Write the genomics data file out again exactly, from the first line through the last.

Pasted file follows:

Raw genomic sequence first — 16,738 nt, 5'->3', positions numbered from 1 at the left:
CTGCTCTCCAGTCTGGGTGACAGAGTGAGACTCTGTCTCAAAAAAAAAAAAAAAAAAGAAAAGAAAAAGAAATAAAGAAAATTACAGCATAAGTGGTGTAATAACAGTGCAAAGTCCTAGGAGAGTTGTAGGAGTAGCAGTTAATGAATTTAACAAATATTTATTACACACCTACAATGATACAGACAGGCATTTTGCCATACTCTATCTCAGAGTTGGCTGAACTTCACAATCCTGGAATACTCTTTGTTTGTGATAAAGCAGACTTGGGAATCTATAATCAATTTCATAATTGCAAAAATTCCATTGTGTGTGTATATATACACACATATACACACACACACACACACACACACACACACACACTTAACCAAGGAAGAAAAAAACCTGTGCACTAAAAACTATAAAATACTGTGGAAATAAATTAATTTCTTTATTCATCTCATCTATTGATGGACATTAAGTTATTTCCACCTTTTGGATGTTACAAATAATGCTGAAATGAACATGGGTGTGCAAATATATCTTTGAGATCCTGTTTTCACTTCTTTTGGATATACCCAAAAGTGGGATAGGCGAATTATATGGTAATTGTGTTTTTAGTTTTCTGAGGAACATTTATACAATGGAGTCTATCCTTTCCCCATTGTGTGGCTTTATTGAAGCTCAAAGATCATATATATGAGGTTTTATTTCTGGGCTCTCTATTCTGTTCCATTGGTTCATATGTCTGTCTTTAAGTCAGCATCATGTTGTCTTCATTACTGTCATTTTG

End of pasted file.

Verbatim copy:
Raw genomic sequence first — 16,738 nt, 5'->3', positions numbered from 1 at the left:
CTGCTCTCCAGTCTGGGTGACAGAGTGAGACTCTGTCTCAAAAAAAAAAAAAAAAAAGAAAAGAAAAAGAAATAAAGAAAATTACAGCATAAGTGGTGTAATAACAGTGCAAAGTCCTAGGAGAGTTGTAGGAGTAGCAGTTAATGAATTTAACAAATATTTATTACACACCTACAATGATACAGACAGGCATTTTGCCATACTCTATCTCAGAGTTGGCTGAACTTCACAATCCTGGAATACTCTTTGTTTGTGATAAAGCAGACTTGGGAATCTATAATCAATTTCATAATTGCAAAAATTCCATTGTGTGTGTATATATACACACATATACACACACACACACACACACACACACACACACACTTAACCAAGGAAGAAAAAAACCTGTGCACTAAAAACTATAAAATACTGTGGAAATAAATTAATTTCTTTATTCATCTCATCTATTGATGGACATTAAGTTATTTCCACCTTTTGGATGTTACAAATAATGCTGAAATGAACATGGGTGTGCAAATATATCTTTGAGATCCTGTTTTCACTTCTTTTGGATATACCCAAAAGTGGGATAGGCGAATTATATGGTAATTGTGTTTTTAGTTTTCTGAGGAACATTTATACAATGGAGTCTATCCTTTCCCCATTGTGTGGCTTTATTGAAGCTCAAAGATCATATATATGAGGTTTTATTTCTGGGCTCTCTATTCTGTTCCATTGGTTCATATGTCTGTCTTTAAGTCAGCATCATGTTGTCTTCATTACTGTCATTTTG